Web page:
RDG on imperialism

Submitted by martin on 30 June, 2003 - 11:27


Below are sections from the RDG's 1995-6 programme which address the question of imperialism. We felt it might be useful as part of this discussion on imperialism to bring this forward, not only to let AWL comrades see our views, but because we will be needing a redraft soon and your observations or criticisms should be helpful.

Imperialism and the Russian revolution

14. At the end of the l9th century the most powerful capitalist economies were becoming dominated by a few large monopoly enterprises and banks. In conjunction with their own nation-states they began to export capital, seize colonies and raw materials and open up new markets. Colonial imperialism was a new stage in the development of capitalism as an international system. It drew together the most powerful capitalist states and their colonies in Asia, Africa, the Middle East and South America into a world market. Colonial imperialism established a network of colonies and satellite states from whom monopoly profits were extracted.

15. Under imperialism, the drive to accumulate capital produces imperialist wars, national democratic revolutions and revolutionary wars. Imperialist wars arise out of the struggle between capitalist states over spheres of influence and profits, on a global, regional or local scale. At the same time imperialist exploitation and national oppression generates mass popular resistance, which may produce democratic revolutions and revolutionary wars.

16. The first imperialist world war (1914-1918) was fought to redivide world markets and colonies. Millions were killed or reduced to poverty and near starvation. Out of the horror of this war, the people of the Russian Empire rose in revolt, producing the single most important revolution of the 20th century, the Russian Democratic Revolution (Feb 1917-March 1921)

17. In February 1917, the Tsarist system of government was overthrown by a popular uprising. This created a Dual Power Republic, based on the provisional government and the Soviets of workers deputies. In October 1917 an armed insurrection transferred power to the working class and the peasantry. Under the leadership of the Communist (Bolshevik) Party, they established the world's first democratic workers republic based on Soviets or workers councils.

18. In mid-1918 the revolutionary Bolshevik government was faced with a counter-revolutionary uprising and intervention by both German and Allied imperialist forces. They took steps to nationalise the major industries, radically extending the state capitalist sector. As the country was plunged into civil war, the Workers republic was reorganised as a military dictatorship under the Communist Party and Red Army (War Communism). By the end of 1920 the counter-revolutionary uprising had been suppressed.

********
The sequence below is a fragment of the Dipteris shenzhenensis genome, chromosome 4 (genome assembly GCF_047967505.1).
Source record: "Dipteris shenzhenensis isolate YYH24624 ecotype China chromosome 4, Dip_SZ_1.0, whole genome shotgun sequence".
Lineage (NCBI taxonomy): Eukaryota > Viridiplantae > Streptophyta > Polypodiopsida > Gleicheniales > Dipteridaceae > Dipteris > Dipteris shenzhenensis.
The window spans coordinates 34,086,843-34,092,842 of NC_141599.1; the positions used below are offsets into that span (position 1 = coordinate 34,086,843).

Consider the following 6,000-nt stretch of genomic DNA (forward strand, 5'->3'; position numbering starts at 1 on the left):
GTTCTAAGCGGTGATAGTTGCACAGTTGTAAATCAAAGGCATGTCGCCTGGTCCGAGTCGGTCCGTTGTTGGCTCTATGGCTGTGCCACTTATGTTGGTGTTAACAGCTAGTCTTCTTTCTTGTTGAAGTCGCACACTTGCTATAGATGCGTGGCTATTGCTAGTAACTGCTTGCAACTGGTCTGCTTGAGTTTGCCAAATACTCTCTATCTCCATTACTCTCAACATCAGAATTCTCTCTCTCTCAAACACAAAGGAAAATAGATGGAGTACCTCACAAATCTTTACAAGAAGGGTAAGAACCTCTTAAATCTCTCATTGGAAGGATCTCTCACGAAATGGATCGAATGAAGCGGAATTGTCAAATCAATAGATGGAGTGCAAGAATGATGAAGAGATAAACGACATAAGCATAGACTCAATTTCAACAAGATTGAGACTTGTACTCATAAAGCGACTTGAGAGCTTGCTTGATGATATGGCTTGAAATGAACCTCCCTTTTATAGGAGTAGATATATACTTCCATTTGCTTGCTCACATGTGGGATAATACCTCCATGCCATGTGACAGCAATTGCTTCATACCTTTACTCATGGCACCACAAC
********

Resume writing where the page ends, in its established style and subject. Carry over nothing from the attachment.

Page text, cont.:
19. Despite this victory, the destruction caused by the civil war, and the international isolation of the Republic, had greatly weakened the working class. In March 1921 a popular democratic uprising in Krondstadt was defeated. Workers democracy was never rebuilt, and control over state capitalism was secured by the state bureaucracy. This was later consolidated by the victory of Stalin's faction in the Communist Party.

20. Events in Russia cannot be seen in isolation from the international situation. The working class suffered serious defeats in Hungary (1919) and Italy (1920). But the key to international socialism was the German Democratic Revolution (1918-1923). The defeat of the revolutionary movement of the German working class in 1923 ended the possibilities for international socialism. Workers suffered further defeats in Bulgaria (1924), China (1925-26) and the UK (1926). By the mid-1920s international capitalism had restabilised.

21. In 1928 international capitalism plunged into further crisis. With the onset of the world recession and the growth of mass unemployment in the 1930s, working class democracy suffered massive defeats in Germany and Spain at the hands of fascism. Fascism represented the most barbaric form of state capitalism, reinforced by police terror, slave labour and extermination camps.

22. With the victory of fascism in Italy, Germany and Japan, and growing rivalry amongst the imperialist states, preparations began for a new world war (1939-1945). The United States, the United Kingdom, the USSR and France formed an alliance to defeat Germany, Italy and Japan and redivide the world market.

2. International state capitalism

23. The war brought about a restructuring of the imperialist system. A new world order was established by the USA and the USSR, the two most powerful imperialist states. The USSR took control of the East European market and began to extend its influence into other parts of the world, for example China and North Korea. US imperialism became the dominant world power, establishing a new international monetary system based on the dollar. In the post war period US multinational corporations began to spread around the world.

24. The old system of colonial imperialism, which served neither the interests of Soviet or US state capitalism, began to break up. A series of anti-colonial democratic revolutions established independent states in India, China, Egypt, Algeria and elsewhere across Africa. By the 1960s the French and British Empires were largely dismantled. As a result colonial imperialism was transformed into a higher form of imperialism, namely international state capitalism.

25. The period 1948-1973 was period of economic expansion fuelled by the arms race between the major imperialist powers. Japan and West Germany began to build up their industrial strength. France, West Germany, and Italy formed the European Economic Community. In the industrial centres of America, Europe and Japan it was a period of economic growth and full employment. Workers were able to win improved wages, conditions and social provisions. A new layer of capitalist states began to industrialise. Some of these states such as Israel, South Africa, Brazil, India, Iran, Argentina and Iraq, began to emerge as sub-imperialist powers with significant armed forces.
26. Nevertheless for the majority of the world's people, in Africa, Asia and Latin America, the development of capitalism produced unemployment, poverty and famine for the peasant farmers and urban poor. Popular opposition to imperialism led to national democratic revolutions in Africa (e.g. Algeria), in the Middle East, (e.g. Palestine) in Asia (e.g. China, Vietnam,) in Latin America (e.g. Cuba) and in Eastern Europe (e.g. Hungary and Czechoslovakia). But the most significant was the revolutionary democratic war fought by the Vietnamese people.

27. In 1968 the imperialist system was shaken by a wave of mass democratic struggles which swept Europe and America for democratic and civil rights and against the Vietnam war. By the early 1970s with the impact of these struggles and the defeat of US imperialism in Vietnam, the international system of state capitalism began to break down.

28. In 1973 the world price of oil quadrupled, creating a major economic crisis. As inflation rose, the major capitalist governments began to cut back on spending. By 1975 a world recession had begun, as production, trade and investment fell. Mass unemployment reappeared in the industrial centres of capitalism.